Pubdate: Sun, 16 Jun 2002
Source: Post-Standard, The (NY)
Copyright: 2002, Syracuse Post-Standard
Author: Robert Sharpe


To the Editor:

Former police officer Jack Cole, in Sean Kirst's June 7 Post-Standard 
column, described the drug war as an "abject failure." He's absolutely 
right. Not only is so-called drug-related crime in reality 
prohibition-related, but drug policies modeled after alcohol prohibition 
have given rise to a youth-oriented black market.

Illegal drug dealers don't ID for age, but they do recruit minors immune to 
adult sentences. So much for protecting the children.

Taxing and regulating marijuana, the most popular illicit drug, is a 
cost-effective alternative to the never-ending drug war. There is a big 
difference between condoning marijuana use and protecting children from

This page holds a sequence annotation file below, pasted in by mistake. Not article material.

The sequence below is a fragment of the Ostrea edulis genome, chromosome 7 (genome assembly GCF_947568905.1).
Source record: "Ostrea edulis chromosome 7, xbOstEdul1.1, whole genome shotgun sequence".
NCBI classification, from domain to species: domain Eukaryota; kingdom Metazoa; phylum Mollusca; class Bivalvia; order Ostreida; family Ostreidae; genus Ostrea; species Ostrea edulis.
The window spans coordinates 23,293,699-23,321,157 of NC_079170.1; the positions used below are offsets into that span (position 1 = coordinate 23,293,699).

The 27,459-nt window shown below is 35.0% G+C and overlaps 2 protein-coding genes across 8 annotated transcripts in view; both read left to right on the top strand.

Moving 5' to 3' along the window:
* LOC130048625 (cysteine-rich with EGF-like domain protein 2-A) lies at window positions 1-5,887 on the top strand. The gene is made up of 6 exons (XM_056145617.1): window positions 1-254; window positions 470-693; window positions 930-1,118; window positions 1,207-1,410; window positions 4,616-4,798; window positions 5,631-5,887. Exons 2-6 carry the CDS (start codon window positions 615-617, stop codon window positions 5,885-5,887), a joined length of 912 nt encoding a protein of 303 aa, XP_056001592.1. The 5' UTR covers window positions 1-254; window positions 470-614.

drugs. Decriminalization acknowledges the social reality of marijuana use 
and frees users from the stigma of life-shattering criminal records.

What's really needed is a regulated market with age controls. Separating 
the hard and soft drug markets is critical. Marijuana may be relatively 
harmless compared to alcohol - pot has never been shown to cause an 
overdose death - but marijuana prohibition is deadly. As long as marijuana 
distribution remains in the hands of organized crime, consumers will 
continue to come into contact with hard drugs like cocaine.

Drug policy reform may send the wrong message to children, but I like to 
think the children themselves are more important than the message.

Robert Sharpe

Drug Policy Alliance, Washington, D.C.
- ---
MAP posted-by: Ariel